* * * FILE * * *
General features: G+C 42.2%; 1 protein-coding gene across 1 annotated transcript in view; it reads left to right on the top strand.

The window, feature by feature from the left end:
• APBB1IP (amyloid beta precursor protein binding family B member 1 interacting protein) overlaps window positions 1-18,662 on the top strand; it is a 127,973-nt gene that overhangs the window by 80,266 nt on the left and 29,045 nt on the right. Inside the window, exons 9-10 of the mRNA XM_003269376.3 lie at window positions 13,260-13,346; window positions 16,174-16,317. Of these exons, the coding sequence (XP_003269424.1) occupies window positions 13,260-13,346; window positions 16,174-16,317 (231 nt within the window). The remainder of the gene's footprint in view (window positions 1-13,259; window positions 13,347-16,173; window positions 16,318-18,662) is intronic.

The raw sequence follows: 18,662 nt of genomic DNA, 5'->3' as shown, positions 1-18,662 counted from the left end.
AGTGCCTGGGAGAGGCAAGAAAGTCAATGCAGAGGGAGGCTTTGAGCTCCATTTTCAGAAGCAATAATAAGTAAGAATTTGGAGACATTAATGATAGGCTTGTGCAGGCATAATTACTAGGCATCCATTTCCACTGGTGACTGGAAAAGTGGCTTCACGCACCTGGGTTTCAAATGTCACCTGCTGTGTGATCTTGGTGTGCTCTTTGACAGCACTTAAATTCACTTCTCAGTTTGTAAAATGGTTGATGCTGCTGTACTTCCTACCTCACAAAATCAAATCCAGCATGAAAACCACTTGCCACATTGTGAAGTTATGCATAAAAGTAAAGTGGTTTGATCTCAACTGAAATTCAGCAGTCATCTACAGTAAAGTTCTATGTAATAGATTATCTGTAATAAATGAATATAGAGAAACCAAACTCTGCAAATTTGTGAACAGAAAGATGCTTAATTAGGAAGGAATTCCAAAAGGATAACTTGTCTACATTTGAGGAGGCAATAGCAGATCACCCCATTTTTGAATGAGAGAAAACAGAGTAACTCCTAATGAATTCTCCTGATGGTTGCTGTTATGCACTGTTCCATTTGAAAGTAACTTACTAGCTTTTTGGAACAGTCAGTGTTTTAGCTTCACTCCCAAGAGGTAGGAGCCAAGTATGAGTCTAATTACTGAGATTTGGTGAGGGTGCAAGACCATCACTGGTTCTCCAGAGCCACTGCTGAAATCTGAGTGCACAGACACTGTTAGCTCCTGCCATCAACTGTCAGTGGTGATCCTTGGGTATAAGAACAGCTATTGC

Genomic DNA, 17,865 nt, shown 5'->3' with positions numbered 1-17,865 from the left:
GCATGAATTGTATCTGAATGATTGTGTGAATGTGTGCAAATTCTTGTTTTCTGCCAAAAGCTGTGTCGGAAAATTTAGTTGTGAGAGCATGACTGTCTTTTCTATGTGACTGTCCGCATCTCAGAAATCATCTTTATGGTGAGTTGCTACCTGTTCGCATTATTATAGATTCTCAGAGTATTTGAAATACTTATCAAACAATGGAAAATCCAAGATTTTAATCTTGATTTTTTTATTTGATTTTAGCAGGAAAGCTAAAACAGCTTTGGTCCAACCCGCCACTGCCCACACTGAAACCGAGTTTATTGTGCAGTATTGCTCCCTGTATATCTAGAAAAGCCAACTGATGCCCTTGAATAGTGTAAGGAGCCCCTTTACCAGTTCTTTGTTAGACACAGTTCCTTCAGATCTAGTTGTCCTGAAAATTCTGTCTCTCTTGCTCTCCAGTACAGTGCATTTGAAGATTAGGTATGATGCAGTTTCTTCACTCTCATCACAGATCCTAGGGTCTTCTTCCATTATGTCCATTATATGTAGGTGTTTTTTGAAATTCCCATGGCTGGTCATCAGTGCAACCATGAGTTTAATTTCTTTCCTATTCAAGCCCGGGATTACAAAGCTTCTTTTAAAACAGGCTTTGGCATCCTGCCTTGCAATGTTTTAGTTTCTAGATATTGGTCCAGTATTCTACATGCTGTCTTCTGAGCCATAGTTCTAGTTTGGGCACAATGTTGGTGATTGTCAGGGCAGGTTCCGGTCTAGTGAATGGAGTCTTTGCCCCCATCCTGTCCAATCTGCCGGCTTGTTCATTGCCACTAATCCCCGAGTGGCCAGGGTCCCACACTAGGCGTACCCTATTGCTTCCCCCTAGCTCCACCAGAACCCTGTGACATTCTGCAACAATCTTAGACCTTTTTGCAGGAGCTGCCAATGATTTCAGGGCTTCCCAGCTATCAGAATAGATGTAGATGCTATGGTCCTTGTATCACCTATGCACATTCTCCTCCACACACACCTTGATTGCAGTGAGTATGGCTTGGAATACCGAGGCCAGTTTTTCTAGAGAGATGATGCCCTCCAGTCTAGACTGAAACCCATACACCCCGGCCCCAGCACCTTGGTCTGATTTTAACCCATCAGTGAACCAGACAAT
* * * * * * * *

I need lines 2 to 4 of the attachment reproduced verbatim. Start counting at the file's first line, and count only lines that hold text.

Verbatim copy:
The window, feature by feature from the left end:
• APBB1IP (amyloid beta precursor protein binding family B member 1 interacting protein) overlaps window positions 1-18,662 on the top strand; it is a 127,973-nt gene that overhangs the window by 80,266 nt on the left and 29,045 nt on the right. Inside the window, exons 9-10 of the mRNA XM_003269376.3 lie at window positions 13,260-13,346; window positions 16,174-16,317. Of these exons, the coding sequence (XP_003269424.1) occupies window positions 13,260-13,346; window positions 16,174-16,317 (231 nt within the window). The remainder of the gene's footprint in view (window positions 1-13,259; window positions 13,347-16,173; window positions 16,318-18,662) is intronic.

The raw sequence follows: 18,662 nt of genomic DNA, 5'->3' as shown, positions 1-18,662 counted from the left end.